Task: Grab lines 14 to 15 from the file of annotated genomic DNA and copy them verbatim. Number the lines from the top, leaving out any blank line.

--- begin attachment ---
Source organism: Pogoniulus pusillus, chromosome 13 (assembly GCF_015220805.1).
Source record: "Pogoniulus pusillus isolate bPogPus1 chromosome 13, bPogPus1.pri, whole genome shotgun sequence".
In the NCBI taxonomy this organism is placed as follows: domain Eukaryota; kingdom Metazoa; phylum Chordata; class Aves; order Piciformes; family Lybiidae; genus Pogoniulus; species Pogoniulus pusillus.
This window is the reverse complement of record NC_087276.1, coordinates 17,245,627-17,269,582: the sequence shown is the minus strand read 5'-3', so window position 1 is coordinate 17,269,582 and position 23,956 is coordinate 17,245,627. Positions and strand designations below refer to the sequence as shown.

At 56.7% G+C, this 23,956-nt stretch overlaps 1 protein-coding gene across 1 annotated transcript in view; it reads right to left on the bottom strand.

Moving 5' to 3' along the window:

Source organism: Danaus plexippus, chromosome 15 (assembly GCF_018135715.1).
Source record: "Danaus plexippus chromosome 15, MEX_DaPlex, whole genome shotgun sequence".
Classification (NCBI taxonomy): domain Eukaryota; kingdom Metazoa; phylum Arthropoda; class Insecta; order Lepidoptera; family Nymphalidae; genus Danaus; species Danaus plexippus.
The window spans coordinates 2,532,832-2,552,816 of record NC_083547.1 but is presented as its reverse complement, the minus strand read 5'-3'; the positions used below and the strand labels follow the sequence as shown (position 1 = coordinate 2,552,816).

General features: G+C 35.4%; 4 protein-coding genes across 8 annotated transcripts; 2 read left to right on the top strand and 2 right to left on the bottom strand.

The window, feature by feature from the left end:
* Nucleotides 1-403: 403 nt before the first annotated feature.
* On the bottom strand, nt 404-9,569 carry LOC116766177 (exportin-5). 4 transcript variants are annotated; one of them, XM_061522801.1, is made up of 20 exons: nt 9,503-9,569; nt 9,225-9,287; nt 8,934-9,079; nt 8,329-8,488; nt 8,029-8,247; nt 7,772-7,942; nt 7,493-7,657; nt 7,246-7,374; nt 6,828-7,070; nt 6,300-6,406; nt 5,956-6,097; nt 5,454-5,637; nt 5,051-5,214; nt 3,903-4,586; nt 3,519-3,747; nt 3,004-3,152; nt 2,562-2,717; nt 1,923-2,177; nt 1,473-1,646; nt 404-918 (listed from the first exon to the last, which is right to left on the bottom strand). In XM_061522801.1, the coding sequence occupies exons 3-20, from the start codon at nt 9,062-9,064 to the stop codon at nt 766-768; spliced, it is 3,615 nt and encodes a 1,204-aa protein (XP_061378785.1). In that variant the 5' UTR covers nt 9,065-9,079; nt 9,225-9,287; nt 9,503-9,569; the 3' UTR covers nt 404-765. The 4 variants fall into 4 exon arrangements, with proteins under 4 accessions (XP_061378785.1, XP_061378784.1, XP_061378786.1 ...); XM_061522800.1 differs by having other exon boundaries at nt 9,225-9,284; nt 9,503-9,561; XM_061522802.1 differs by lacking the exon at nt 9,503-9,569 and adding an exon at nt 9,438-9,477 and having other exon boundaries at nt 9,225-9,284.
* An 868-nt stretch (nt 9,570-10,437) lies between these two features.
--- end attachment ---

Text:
* On the bottom strand, nt 404-9,569 carry LOC116766177 (exportin-5). 4 transcript variants are annotated; one of them, XM_061522801.1, is made up of 20 exons: nt 9,503-9,569; nt 9,225-9,287; nt 8,934-9,079; nt 8,329-8,488; nt 8,029-8,247; nt 7,772-7,942; nt 7,493-7,657; nt 7,246-7,374; nt 6,828-7,070; nt 6,300-6,406; nt 5,956-6,097; nt 5,454-5,637; nt 5,051-5,214; nt 3,903-4,586; nt 3,519-3,747; nt 3,004-3,152; nt 2,562-2,717; nt 1,923-2,177; nt 1,473-1,646; nt 404-918 (listed from the first exon to the last, which is right to left on the bottom strand). In XM_061522801.1, the coding sequence occupies exons 3-20, from the start codon at nt 9,062-9,064 to the stop codon at nt 766-768; spliced, it is 3,615 nt and encodes a 1,204-aa protein (XP_061378785.1). In that variant the 5' UTR covers nt 9,065-9,079; nt 9,225-9,287; nt 9,503-9,569; the 3' UTR covers nt 404-765. The 4 variants fall into 4 exon arrangements, with proteins under 4 accessions (XP_061378785.1, XP_061378784.1, XP_061378786.1 ...); XM_061522800.1 differs by having other exon boundaries at nt 9,225-9,284; nt 9,503-9,561; XM_061522802.1 differs by lacking the exon at nt 9,503-9,569 and adding an exon at nt 9,438-9,477 and having other exon boundaries at nt 9,225-9,284.
* An 868-nt stretch (nt 9,570-10,437) lies between these two features.